It’s rare when we have an opportunity to examine a single event through multiple, disparate lenses or illuminate a singular truth through the refractive light of a multi-faceted diamond. But this is precisely the literary device Daniel Goodwin uses in his recently published novel Sons and Fathers. He tells us a story that revolves around three individuals through each of the men’s distinct voices and unique perspectives.
And he does so to deeply satisfying effect.
The story is absorbing. Most of us are fascinated by the intrigues in the halls of government and Sons and Fathers deals with political crisis at the highest level of government, namely, with the prime minister, his main communications adviser and an enterprising, veteran journalist at a national newspaper.
The prime minister, adviser and reporter are Allan, Eli and Michael respectively. Each grew up in Montreal. Eli and Michael were childhood friends. But at university their friendship evolved into something far less, due to their shared interest in and rivalry for the affection of a beautiful woman. Eli and Michael meet Allan at McGill. Their lives intersect somewhat symbiotically from that point on.
Each man has been profoundly influenced by his father. These fathers hover throughout the novel somewhat like guidance counsellors at a high school who are visited occasionally for advice or assurance by trusting students. The fathers – for good or for ill – have sculpted their sons’ characters and thus, perhaps, are most responsible for steering them toward the destiny that each son then further shapes for himself.
The political crisis creates the tension in the plot. But it also serves as Goodwin’s narrative pretext for exploring the rich veins of political and philosophical reflections, social interactions, the possibilities of language and the ultimate human issues that lie just below the surface.
Each of the three men “speaks” to the reader and shares his particular insights regarding situations and people. But Eli tells the majority of the tale. And the reader is the fortunate beneficiary of Eli’s narrative predominance because it is to Eli that the sheer beauty and poignancy of language mean the most. Eli’s father is a renowned poet who infuses in his son curiosity and reverence for the esthetics of words well used and thoughts meaningfully conveyed.
To be sure, Michael has a sleek facility with words too. But as a journalist, his overarching concern is in the mastery of technique for the purpose of conveying meaning economically and efficiently, and of getting the message out within the unyielding confines of limited page space. Michael’s father is an academic for whom the use of language is the means for recording thought. It is clear that Michael has inherited his father’s utilitarian sense of language.
Allan is a master orator whose embrace of language is through the music and drama of the spoken word. Allan’s father was one of Canada’s most successful and respected federal cabinet ministers. And the son undoubtedly learned a great deal about the spoken word from his father. But Allan’s ability to communicate, to persuade and inspire as a speaker is not the result of studied technique alone. It is the result of the substance of the man’s words combined with the substance of the man himself.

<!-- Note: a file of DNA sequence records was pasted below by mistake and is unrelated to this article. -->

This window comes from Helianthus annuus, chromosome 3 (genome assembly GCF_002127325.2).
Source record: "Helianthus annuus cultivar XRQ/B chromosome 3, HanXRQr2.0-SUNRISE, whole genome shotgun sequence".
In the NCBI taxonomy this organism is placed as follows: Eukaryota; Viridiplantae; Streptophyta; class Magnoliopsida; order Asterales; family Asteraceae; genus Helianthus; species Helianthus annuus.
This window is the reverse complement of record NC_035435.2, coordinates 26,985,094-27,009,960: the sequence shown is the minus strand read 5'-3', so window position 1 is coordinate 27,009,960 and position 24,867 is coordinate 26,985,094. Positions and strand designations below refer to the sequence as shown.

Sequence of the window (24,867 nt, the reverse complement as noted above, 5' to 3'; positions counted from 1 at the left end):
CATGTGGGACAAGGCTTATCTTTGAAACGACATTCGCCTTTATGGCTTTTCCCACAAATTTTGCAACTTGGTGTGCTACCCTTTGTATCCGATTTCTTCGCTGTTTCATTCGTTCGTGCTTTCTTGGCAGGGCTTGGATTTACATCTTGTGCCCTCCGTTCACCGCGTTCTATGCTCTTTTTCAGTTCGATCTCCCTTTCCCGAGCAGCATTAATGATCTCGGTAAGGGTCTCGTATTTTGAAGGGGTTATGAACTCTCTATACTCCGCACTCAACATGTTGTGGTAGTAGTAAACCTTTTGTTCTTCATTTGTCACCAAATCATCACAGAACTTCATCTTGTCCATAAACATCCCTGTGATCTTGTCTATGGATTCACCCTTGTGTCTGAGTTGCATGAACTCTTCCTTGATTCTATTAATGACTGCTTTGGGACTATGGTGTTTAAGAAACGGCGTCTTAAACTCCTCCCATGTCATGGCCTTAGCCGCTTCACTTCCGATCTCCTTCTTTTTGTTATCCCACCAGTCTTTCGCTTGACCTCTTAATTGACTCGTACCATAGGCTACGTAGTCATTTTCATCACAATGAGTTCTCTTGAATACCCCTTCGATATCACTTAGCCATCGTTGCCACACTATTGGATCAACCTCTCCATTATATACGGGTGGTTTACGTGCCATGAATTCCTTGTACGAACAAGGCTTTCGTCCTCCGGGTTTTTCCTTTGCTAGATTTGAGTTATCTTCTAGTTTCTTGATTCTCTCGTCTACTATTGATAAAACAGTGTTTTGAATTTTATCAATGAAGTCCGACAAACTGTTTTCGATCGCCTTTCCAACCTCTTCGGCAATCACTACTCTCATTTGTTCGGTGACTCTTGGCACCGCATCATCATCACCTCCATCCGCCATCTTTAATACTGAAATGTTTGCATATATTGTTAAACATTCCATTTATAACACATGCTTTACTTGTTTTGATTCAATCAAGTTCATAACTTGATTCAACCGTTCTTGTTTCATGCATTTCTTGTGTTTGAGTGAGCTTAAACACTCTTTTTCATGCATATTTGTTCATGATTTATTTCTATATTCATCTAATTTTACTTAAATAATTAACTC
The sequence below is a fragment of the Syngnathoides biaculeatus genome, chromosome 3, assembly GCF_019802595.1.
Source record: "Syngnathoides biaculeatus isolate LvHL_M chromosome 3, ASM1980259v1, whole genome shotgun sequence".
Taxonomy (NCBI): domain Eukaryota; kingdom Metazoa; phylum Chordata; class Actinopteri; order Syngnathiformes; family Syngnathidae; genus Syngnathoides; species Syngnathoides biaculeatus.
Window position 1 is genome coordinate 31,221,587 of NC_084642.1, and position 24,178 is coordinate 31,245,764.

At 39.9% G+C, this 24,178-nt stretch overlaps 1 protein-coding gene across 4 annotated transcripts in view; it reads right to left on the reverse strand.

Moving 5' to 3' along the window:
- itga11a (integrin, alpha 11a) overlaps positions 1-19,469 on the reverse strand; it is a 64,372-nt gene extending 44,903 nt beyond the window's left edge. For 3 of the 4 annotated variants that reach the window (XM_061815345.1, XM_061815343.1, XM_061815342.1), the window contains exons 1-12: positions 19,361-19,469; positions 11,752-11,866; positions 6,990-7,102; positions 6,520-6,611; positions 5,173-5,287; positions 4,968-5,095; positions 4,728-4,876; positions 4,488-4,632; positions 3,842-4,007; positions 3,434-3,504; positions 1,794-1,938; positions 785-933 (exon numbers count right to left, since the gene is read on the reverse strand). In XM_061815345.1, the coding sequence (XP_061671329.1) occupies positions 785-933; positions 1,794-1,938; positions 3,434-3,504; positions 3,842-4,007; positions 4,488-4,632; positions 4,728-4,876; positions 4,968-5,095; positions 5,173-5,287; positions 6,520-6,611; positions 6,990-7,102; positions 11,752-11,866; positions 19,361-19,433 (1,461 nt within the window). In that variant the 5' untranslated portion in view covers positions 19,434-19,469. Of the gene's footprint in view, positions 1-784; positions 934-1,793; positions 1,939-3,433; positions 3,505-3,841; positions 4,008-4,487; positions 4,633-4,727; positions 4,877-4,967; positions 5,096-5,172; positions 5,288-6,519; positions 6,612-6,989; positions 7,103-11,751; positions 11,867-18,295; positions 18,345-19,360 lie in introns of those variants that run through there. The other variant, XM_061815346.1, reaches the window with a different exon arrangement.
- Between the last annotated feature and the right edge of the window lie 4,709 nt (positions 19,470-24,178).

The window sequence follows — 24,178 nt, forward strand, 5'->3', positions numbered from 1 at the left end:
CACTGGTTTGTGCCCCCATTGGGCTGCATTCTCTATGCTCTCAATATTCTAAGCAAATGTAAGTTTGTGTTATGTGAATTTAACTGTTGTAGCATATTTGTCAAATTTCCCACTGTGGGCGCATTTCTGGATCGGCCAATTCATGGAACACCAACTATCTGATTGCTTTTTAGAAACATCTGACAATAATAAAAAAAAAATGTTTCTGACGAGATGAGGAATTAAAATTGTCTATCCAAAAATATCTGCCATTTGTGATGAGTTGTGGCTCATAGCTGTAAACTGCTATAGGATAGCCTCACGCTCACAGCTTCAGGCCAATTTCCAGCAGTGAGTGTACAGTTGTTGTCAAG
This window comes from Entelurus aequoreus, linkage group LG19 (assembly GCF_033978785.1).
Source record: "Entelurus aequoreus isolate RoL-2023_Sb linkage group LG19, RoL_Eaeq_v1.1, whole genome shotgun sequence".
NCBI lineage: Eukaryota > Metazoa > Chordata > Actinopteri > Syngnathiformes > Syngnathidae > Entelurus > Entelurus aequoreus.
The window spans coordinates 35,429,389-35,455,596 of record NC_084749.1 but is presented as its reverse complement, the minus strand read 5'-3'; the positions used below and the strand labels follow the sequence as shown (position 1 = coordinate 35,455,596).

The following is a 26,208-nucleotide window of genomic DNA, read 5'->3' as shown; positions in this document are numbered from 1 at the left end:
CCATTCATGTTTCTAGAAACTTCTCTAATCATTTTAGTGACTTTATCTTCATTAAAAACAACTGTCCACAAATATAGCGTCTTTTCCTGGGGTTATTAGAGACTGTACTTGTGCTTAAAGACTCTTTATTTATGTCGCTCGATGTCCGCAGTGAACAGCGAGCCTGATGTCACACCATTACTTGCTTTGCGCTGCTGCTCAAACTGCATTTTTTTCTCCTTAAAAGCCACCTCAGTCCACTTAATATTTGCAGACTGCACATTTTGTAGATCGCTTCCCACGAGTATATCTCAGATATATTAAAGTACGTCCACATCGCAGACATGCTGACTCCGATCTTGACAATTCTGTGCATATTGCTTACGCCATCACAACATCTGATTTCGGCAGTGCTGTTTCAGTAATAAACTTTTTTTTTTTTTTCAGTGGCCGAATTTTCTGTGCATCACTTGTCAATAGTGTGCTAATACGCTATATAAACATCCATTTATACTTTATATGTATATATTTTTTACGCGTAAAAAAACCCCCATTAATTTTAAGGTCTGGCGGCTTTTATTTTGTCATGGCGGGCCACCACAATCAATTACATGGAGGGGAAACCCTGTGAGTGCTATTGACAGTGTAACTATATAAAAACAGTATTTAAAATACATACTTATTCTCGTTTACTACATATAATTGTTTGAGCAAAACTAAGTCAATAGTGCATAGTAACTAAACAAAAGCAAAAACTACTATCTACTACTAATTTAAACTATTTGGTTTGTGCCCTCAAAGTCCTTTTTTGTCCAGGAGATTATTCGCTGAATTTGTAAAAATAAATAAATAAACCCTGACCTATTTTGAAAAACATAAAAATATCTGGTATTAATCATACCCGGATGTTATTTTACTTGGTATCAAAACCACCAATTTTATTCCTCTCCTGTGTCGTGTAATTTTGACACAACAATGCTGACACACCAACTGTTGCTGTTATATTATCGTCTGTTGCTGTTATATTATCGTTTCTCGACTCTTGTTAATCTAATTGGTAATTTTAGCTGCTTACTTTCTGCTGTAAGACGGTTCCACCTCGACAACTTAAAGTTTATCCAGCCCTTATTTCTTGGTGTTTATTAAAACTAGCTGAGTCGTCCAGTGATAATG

Goodwin spends a great deal of time developing the characters of the three men, writing through their intersecting relationships about life’s sustaining foundations, such as friendship, loyalty, sacrifice, empathy, compassion and love.
However, there are many other pleasing aspects to the book.
Goodwin provides authentic insights to the world of politics and journalism. Borrowing from his considerable experience as a journalist, communications and government relations’ executive, the Montreal-born Goodwin thoughtfully expounds upon the roles and natures – in theory and in practice – of journalists and journalism, of politicians and politics, of ethics and cynicism, and of idealism and pragmatism.
As the elected politician, Allan astutely describes Eli’s desire to work with him as Eli’s “quest to write words that would change people’s lives.” From Eli’s point of view, his motivations are encapsulated in a conversation he had with Allan’s father when both he and Allan were embarking on their careers: “I have integrity. I’m always going to give Allan the best benefit of my professional advice, without regard to what I think he might want to hear, or to what is popular, or to what even he wants to do. I will tell him what is right, both from a pragmatic and from an ethical point of view. My biggest motivation is to do the right thing and do a good job.”
Michael, the journalist, has a different point of view about the successful professional pairing of Eli and Allan. It is his involvement that provides the suspense that grips the reader from the first pages of the book.
It is worthy to note that because the story unfolds in Montreal and Ottawa, the references are, refreshingly, to Canadian iconography. For example, references to the Governor-General’s literary awards, hockey, Don Cherry, Tim Hortons and numerous Canadian historic and literary figures provide the factual and colour background to the story. The cultural and geographic markers in the story are all based on a distinctively Canadian consciousness and sensibility.
But perhaps most gratifying of all is the near sacrosanct place that Goodwin holds for the use of words and the sense of responsibility he feels personally and professionally that writing imposes on the author.
Goodwin recently wrote on one of his blogs: “In many ways, although Sons and Fathers is clearly prose fiction, I see it in part as a bit of a love song to poetry and the role it plays in our lives.”
The author has succeeded in combining this literary effort with an exciting political story.